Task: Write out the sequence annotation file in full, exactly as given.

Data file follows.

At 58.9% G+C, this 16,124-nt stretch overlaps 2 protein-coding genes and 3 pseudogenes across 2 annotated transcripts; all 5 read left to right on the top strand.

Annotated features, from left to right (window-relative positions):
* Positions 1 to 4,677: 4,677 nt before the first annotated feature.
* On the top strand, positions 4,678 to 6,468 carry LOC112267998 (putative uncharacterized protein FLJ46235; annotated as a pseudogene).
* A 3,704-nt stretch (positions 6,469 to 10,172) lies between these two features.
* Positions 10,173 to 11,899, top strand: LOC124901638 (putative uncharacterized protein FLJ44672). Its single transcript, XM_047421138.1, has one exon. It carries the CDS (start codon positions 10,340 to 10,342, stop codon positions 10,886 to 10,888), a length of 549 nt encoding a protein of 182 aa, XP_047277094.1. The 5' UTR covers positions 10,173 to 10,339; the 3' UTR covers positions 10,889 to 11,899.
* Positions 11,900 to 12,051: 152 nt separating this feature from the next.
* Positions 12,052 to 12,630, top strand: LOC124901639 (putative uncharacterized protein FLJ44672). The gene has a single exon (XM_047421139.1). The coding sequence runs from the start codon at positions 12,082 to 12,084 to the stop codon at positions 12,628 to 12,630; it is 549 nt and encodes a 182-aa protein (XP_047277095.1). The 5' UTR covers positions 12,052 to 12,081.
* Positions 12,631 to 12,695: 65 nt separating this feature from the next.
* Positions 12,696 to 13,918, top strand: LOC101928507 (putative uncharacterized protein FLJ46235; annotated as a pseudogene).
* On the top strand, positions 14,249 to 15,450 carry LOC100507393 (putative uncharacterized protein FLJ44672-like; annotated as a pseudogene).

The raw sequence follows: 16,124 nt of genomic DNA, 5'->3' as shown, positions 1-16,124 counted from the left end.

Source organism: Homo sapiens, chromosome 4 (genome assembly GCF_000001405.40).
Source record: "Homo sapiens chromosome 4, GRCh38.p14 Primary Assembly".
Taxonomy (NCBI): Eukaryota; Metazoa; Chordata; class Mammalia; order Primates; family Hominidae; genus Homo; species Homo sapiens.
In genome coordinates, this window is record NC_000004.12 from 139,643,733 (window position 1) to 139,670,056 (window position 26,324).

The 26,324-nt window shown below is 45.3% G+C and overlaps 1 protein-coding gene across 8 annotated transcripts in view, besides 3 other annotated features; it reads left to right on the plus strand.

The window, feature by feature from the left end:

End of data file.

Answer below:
At 58.9% G+C, this 16,124-nt stretch overlaps 2 protein-coding genes and 3 pseudogenes across 2 annotated transcripts; all 5 read left to right on the top strand.

Annotated features, from left to right (window-relative positions):
* Positions 1 to 4,677: 4,677 nt before the first annotated feature.
* On the top strand, positions 4,678 to 6,468 carry LOC112267998 (putative uncharacterized protein FLJ46235; annotated as a pseudogene).
* A 3,704-nt stretch (positions 6,469 to 10,172) lies between these two features.
* Positions 10,173 to 11,899, top strand: LOC124901638 (putative uncharacterized protein FLJ44672). Its single transcript, XM_047421138.1, has one exon. It carries the CDS (start codon positions 10,340 to 10,342, stop codon positions 10,886 to 10,888), a length of 549 nt encoding a protein of 182 aa, XP_047277094.1. The 5' UTR covers positions 10,173 to 10,339; the 3' UTR covers positions 10,889 to 11,899.
* Positions 11,900 to 12,051: 152 nt separating this feature from the next.
* Positions 12,052 to 12,630, top strand: LOC124901639 (putative uncharacterized protein FLJ44672). The gene has a single exon (XM_047421139.1). The coding sequence runs from the start codon at positions 12,082 to 12,084 to the stop codon at positions 12,628 to 12,630; it is 549 nt and encodes a 182-aa protein (XP_047277095.1). The 5' UTR covers positions 12,052 to 12,081.
* Positions 12,631 to 12,695: 65 nt separating this feature from the next.
* Positions 12,696 to 13,918, top strand: LOC101928507 (putative uncharacterized protein FLJ46235; annotated as a pseudogene).
* On the top strand, positions 14,249 to 15,450 carry LOC100507393 (putative uncharacterized protein FLJ44672-like; annotated as a pseudogene).

The raw sequence follows: 16,124 nt of genomic DNA, 5'->3' as shown, positions 1-16,124 counted from the left end.

Source organism: Homo sapiens, chromosome 4 (genome assembly GCF_000001405.40).
Source record: "Homo sapiens chromosome 4, GRCh38.p14 Primary Assembly".
Taxonomy (NCBI): Eukaryota; Metazoa; Chordata; class Mammalia; order Primates; family Hominidae; genus Homo; species Homo sapiens.
In genome coordinates, this window is record NC_000004.12 from 139,643,733 (window position 1) to 139,670,056 (window position 26,324).

The 26,324-nt window shown below is 45.3% G+C and overlaps 1 protein-coding gene across 8 annotated transcripts in view, besides 3 other annotated features; it reads left to right on the plus strand.

The window, feature by feature from the left end: